Thursday, July 08, 2004

Snail Mail Still Winning The Bandwidth War

This is an old bit of news from Slashdot, but it's still relevant:

Posted by timothy on Mon Sep 23, '02 04:18 PM

LR_none writes "Today's New York Times has this short piece suggesting snail mail is the leading broadband technology, at least for video movies on demand. The article states that the 8 to 9 gigs of data on a DVD would take two weeks to download at 56kb, making Netflix' three-day distribution by mail seem speedy. (Since they can send three or more movies at once, Netflix compares favorably with DSL download speeds, too.) The author estimates Netflix alone distributes 1,500 terabytes a day, which is impressive considering the Internet carries 2,000TB a day (by estimates cited in the article). The 'immediate gratification' aspect of Internet consumerism has given a huge boost to companies like FedEx and UPS, but it's surprising to think of the post office as being the leading infrastructure provider for digital entertainment, in terms of market share and efficiency, for the forseeable future. (Disclaimer: I don't work for Netflix or the post office.)"


  1. The day the US Post Office is faster than ANYTHING is the day I....oh wait, hang on, postman is here...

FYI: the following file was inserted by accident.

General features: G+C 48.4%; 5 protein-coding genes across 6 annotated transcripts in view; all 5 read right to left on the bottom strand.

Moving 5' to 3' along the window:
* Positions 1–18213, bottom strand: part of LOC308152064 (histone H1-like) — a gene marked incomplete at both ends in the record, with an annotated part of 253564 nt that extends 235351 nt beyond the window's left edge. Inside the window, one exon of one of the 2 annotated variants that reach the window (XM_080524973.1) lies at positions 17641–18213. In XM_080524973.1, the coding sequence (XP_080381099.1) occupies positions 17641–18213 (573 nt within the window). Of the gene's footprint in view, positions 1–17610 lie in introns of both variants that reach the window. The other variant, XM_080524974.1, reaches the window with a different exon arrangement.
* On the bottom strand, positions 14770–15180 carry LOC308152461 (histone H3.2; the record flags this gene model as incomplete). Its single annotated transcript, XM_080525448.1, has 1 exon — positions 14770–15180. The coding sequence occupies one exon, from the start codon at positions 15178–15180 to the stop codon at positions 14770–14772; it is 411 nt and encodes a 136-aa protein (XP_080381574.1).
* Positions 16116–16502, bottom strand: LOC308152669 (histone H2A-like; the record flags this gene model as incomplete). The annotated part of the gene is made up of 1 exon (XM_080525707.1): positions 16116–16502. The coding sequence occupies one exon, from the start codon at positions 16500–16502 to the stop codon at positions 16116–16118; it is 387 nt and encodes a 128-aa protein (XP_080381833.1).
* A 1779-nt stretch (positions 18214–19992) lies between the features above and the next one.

2. VOD is really overhyped and not a mature distribution system. i don't know what it is; seems like people are always hyping internet services before the bandwidth is really there.

  3. Why hasn't anyone mentioned EZ-Ds yet? You know, the 48 hour disposable DVDs that are on limited trial by Buena Vista/Walt Disney? They should overcome a lot of the problems you folks have brought up here.

  4. I am a 5 disc NetFlix guy, but I use up movies so fast that I still watch one or two a week from MovieLink ( stream/download ). I have also subscribed to CinemaNow, but their selection of basic movies is really poor so I cancelled it. Then there is MovieFlix -- they have some great stuff, almost all old, from classics to B-movies and it's only $6.95 a month. Plus I can play it on RealPlayer which means I can use my preferred OS -- Suse Linux. The only glitch is they use a 300K stream which is not very high quality.

    I find that 700K is more than enough and with my Earthlink DSL I can watch almost any stream without problem and have it look quite nice.